The NAM, NAS, and Royal Society have formed a commission to develop a framework on the proper use of genome editing, and convened its first meeting in Washington, DC, this week.
At the NCI's Childhood Cancer Data Initiative Symposium, speakers emphasized measures such as data harmonization and the need for longitudinal data collection.
The Broad Institute called UC's new legal strategy "deeply unfortunate" and called on the university to "move beyond litigation."
The method allows for the annotation of cells by their genotype and capture of single-cell transcriptomes, even when the cells aren't morphologically distinct.
As MPEG LA tries to complete its larger CRISPR IP patent pool, smaller license agreements continue and a mini-pool has emerged between key players.
Financial analysts seemed convinced of the long-term advantages of the deal but noted that investors may remain skeptical in the near term.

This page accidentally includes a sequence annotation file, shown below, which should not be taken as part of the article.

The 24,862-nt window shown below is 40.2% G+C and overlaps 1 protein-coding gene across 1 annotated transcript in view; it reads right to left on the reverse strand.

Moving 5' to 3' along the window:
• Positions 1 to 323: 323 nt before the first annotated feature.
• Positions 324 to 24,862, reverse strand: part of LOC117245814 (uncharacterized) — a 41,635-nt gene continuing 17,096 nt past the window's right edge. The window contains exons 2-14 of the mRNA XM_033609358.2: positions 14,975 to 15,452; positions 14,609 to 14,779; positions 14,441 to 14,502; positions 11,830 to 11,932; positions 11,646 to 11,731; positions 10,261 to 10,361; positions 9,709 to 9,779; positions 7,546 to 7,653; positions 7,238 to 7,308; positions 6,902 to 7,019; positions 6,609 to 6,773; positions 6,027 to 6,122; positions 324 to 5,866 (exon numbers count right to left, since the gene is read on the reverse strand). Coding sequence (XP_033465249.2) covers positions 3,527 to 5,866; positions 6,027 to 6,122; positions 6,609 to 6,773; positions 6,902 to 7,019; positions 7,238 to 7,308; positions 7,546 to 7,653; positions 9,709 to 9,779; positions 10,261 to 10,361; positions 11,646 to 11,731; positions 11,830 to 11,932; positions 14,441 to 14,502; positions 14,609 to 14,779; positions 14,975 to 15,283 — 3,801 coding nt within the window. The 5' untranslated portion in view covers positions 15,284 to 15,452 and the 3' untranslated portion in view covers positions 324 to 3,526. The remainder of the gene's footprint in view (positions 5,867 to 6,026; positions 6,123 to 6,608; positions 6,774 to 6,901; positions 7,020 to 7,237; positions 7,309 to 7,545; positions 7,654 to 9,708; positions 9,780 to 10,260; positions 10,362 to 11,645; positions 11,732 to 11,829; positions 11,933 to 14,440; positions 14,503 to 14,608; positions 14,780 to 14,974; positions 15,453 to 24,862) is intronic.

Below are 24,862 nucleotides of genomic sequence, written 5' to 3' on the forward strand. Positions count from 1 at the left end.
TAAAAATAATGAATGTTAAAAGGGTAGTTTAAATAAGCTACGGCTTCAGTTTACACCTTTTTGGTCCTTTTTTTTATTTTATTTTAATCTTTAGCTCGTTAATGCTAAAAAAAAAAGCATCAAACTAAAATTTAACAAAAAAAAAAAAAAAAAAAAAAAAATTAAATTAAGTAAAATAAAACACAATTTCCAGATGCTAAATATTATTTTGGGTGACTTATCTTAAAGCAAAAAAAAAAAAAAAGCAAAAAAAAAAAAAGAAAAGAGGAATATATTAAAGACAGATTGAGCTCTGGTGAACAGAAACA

Though some experts prefer the comprehensive nature of whole-genome sequencing, others find whole-exome sequencing or targeted exome panels to be more useful.
The company is aiming to create a suite of products that can help researchers and manufacturers engineer various genomes at scale for multiple purposes.
St. Jude investigators are sharing their WGS cancer data through the St. Jude Cloud, as well as tools and pipelines to help other researchers analyze and use it.
Combined DNA/RNA-seq efforts in various settings could lead to new ways of treating kids with drugs meant for adults or to the development of new therapies.
At a meeting this week, researchers and others discussed the regulatory oversight needed for germline genome editing.
The US Food and Drug Administration has asked questions about Myriad Genetics' GeneSight test, according to Bloomberg.
Researchers report that neutrophil extracellular traps appear to binds gallstones together, according to New Scientist.
In Science this week: approach to infer genotype-by-environment interaction from genetic variants associated with phenotypic variability, and more.